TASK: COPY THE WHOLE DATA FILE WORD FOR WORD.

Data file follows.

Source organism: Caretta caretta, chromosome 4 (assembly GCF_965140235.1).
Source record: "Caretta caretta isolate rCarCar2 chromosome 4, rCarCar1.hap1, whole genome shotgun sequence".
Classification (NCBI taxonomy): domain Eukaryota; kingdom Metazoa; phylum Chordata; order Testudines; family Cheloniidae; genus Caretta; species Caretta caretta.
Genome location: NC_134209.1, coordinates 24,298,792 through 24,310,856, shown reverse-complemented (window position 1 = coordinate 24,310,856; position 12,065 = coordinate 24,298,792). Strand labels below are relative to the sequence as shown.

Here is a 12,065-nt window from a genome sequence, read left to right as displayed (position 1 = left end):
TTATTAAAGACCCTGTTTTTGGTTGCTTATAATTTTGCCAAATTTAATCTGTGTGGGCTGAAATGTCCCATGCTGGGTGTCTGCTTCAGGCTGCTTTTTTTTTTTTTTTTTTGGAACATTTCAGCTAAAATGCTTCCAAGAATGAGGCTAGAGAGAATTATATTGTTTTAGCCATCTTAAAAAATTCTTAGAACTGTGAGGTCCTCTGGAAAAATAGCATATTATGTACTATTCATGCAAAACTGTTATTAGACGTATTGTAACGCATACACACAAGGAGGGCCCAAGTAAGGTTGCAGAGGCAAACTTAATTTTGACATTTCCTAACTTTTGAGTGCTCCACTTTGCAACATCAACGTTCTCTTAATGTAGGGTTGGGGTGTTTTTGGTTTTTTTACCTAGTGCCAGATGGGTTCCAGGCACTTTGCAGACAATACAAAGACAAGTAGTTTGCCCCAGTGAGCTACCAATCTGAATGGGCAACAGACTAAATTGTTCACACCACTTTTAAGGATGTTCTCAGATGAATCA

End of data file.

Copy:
Source organism: Caretta caretta, chromosome 4 (assembly GCF_965140235.1).
Source record: "Caretta caretta isolate rCarCar2 chromosome 4, rCarCar1.hap1, whole genome shotgun sequence".
Classification (NCBI taxonomy): domain Eukaryota; kingdom Metazoa; phylum Chordata; order Testudines; family Cheloniidae; genus Caretta; species Caretta caretta.
Genome location: NC_134209.1, coordinates 24,298,792 through 24,310,856, shown reverse-complemented (window position 1 = coordinate 24,310,856; position 12,065 = coordinate 24,298,792). Strand labels below are relative to the sequence as shown.

Here is a 12,065-nt window from a genome sequence, read left to right as displayed (position 1 = left end):
TTATTAAAGACCCTGTTTTTGGTTGCTTATAATTTTGCCAAATTTAATCTGTGTGGGCTGAAATGTCCCATGCTGGGTGTCTGCTTCAGGCTGCTTTTTTTTTTTTTTTTTTGGAACATTTCAGCTAAAATGCTTCCAAGAATGAGGCTAGAGAGAATTATATTGTTTTAGCCATCTTAAAAAATTCTTAGAACTGTGAGGTCCTCTGGAAAAATAGCATATTATGTACTATTCATGCAAAACTGTTATTAGACGTATTGTAACGCATACACACAAGGAGGGCCCAAGTAAGGTTGCAGAGGCAAACTTAATTTTGACATTTCCTAACTTTTGAGTGCTCCACTTTGCAACATCAACGTTCTCTTAATGTAGGGTTGGGGTGTTTTTGGTTTTTTTACCTAGTGCCAGATGGGTTCCAGGCACTTTGCAGACAATACAAAGACAAGTAGTTTGCCCCAGTGAGCTACCAATCTGAATGGGCAACAGACTAAATTGTTCACACCACTTTTAAGGATGTTCTCAGATGAATCA